The scholarship on and around Scott is the most distinguished of any novelist of the century. Ian Duncan’s powerful Scott’s Shadow follows (among others) Judith Wilt’s Secret Leaves (1985), Ina Ferris’s Achievement of Literary Authority (1991), Fiona Robertson’s Legitimate Histories (1994), Katie Trumpener’s Bardic Nationalism (1997), Miranda Burgess’s British Fiction and the Production of Social Order (2000), and Susan Manning’s Fragments of Union (2002), along with earlier books, additional brilliant work partly about Scott and his milieu, and more on the way from Juliet Shields, Samuel Baker, and doubtless others. No one, I dare say, has cast so illuminating a searchlight on so many sometimes dusty corners as Duncan. In ten chapters and forty-six subchapters he dissects Hume, Smith, and Reid (along with bits of Blair, Burke, and Stewart); the leading magazines; Lockhart and John Wilson (who emerges as a major figure); Brunton, Ferrier, Galt, Hogg, Christian Johnstone (de facto the first woman to edit a major periodical and author of a novel “unfamiliar even to specialists”  along with a very successful Scott pastiche in the guise of a cookery book), Carlyle, and a lot of Scott--with side glances at Edgeworth, Owenson, Austen (two beautiful pages on “nothing” in Emma), and numerous others. The guiding thread, sketched in the Preface and underwritten by Bourdieu, is a dissent from a “zero-sum accounting” of literary achievements (p. xv). Duncan formulates it late in the book as follows: “Galt’s complaints about the constraints of the market have led commentators to underestimate or ignore the ways in which dominant conventions, and the force of Scott’s example, constituted a creative challenge rather than a prohibition” (223). While this thesis remains rather horizonal in the book, it does imply a characteristically generous response to disparagers of either Scott or his fascinating lesser contemporaries. The first half undertakes portraits of the modern Edinburgh of the magazines in relation to commerce, politics, and letters; of the numerous facets of nationalism (antique and modern, eccentric and normalizing, progressive and nostalgic) in relation to and tension with London; and of the mutual entanglements of fiction and history. The second half profiles the more prominent and successful novelists in and out of dialogue with Scott--overshadowed but also sometimes shaded and protected by him--and with one another. The cultural imagination and the fictional imagination are hardly separable, however, and the cast of writers and books remains dense and overlapping throughout. Auxiliary topics--by no means all of them noted in the inadequate index--include authenticity, intertextuality, masculinity, noncontemporaneity, spatialization, empiricism, realism, taste, aestheticism, romance, pastoral, primitivism, post-modernity, friendship, sentimentalism, the uncanny, incorporation and introjection (via Abraham and Torok), galvanism, magical realism, allegory, metaphor and metonymy, patriarchy, fanaticism, gothicism, speech and writing, dialect, and conversion narratives, not to mention the Caledonian Antisyzygy.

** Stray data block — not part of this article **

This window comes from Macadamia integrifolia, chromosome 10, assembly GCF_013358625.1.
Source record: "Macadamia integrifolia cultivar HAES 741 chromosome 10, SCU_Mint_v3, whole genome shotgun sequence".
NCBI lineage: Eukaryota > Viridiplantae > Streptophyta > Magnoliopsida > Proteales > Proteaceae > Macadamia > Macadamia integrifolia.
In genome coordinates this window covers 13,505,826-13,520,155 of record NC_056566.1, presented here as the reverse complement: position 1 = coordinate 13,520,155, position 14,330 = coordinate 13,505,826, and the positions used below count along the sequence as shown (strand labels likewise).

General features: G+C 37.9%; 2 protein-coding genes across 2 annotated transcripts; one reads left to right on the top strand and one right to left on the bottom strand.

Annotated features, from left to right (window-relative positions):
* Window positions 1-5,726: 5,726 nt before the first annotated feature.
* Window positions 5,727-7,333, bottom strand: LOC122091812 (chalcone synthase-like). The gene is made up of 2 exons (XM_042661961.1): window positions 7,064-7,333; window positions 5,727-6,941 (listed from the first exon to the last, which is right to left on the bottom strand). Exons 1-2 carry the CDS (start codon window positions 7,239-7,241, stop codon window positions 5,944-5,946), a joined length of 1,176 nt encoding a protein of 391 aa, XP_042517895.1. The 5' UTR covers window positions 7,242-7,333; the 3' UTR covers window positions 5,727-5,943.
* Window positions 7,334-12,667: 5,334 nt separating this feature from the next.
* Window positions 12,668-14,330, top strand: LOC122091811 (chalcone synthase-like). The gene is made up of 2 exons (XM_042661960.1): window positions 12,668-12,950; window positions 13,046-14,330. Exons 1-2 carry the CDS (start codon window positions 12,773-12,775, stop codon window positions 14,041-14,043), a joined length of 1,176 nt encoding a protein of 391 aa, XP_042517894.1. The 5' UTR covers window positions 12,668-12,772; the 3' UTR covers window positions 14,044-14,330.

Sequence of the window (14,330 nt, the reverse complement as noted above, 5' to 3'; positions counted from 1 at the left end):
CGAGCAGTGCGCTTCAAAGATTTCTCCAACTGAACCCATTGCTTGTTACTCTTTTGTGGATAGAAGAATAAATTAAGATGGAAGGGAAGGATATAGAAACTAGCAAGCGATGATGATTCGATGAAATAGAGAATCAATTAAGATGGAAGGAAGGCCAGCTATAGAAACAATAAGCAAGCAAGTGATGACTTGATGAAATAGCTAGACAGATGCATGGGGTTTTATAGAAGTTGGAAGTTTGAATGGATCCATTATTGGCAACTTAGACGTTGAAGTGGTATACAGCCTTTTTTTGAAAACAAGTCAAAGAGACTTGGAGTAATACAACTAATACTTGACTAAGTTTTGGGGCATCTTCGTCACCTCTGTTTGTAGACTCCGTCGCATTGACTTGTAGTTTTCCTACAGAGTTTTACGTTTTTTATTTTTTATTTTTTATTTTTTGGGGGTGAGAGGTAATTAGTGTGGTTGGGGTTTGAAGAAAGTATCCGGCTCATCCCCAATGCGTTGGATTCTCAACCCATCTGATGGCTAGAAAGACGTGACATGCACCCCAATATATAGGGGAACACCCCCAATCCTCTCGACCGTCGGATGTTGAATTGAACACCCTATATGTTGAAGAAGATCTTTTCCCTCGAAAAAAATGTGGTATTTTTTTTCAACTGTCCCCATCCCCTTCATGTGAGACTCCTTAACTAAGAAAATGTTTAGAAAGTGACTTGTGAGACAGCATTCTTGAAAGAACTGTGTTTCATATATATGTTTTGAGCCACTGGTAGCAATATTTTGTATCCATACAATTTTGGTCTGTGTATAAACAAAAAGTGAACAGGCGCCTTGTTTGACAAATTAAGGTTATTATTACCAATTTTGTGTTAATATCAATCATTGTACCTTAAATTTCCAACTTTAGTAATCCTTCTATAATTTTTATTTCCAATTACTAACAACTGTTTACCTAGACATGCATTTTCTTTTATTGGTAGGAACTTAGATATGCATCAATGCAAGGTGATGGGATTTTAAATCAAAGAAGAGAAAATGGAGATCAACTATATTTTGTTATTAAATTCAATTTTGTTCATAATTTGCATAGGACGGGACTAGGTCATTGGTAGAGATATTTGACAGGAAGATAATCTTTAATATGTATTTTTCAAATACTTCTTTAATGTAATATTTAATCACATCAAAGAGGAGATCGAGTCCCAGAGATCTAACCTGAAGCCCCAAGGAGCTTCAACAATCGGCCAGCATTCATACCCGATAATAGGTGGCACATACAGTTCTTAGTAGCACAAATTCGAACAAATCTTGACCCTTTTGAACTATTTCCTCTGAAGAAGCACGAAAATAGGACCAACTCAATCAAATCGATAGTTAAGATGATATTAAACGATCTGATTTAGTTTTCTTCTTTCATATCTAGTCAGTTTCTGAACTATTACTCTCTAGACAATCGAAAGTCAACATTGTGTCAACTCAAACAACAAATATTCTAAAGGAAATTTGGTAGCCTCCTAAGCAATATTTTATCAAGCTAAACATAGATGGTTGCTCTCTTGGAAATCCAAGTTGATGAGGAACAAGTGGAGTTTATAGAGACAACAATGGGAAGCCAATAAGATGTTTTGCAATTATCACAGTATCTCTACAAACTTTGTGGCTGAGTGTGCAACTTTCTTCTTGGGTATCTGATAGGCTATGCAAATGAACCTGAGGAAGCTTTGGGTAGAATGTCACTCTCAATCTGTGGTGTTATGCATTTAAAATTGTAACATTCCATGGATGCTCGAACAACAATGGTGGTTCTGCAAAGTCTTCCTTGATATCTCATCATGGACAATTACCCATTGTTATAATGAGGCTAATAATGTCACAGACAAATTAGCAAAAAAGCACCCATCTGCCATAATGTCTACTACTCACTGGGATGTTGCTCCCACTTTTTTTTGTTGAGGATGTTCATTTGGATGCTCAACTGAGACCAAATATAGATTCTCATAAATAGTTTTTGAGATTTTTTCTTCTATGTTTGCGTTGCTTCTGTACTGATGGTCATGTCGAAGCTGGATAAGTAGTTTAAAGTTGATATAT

It is as breathless as it sounds. Duncan’s preface says, “it has taken me far longer to write this book than it should have” (p. xvi). I don’t know about the should have, given the daunting reading list--and even Duncan concedes that two of the thirteen Galt novels he encompasses (plus a number of non-fiction works) are “tedious” (220)--but one feels the struggle. Duncan’s Modern Romance and Transformations of the Novel: The Gothic, Scott, Dickens (1992) and his many essays are intricate, but not as intricate as Scott’s Shadow. Still, readers of these earlier works will be aware that Duncan is incapable of writing a paragraph without assembling pinpoint details in the service of original ideas, and the abstraction quotient is far higher in the new book. He marries Wilt’s density and some of her Freudianism, though only rare flashes of her wit (the best of them, playing off an Edgeworth title, is: “for Ennui to be respelled as Union...” ), with Trumpener’s daring. It is inspiring and daunting: read a few pages, almost anywhere, and your understanding of Scottish fiction, and probably of much else besides, will be raised to a new level.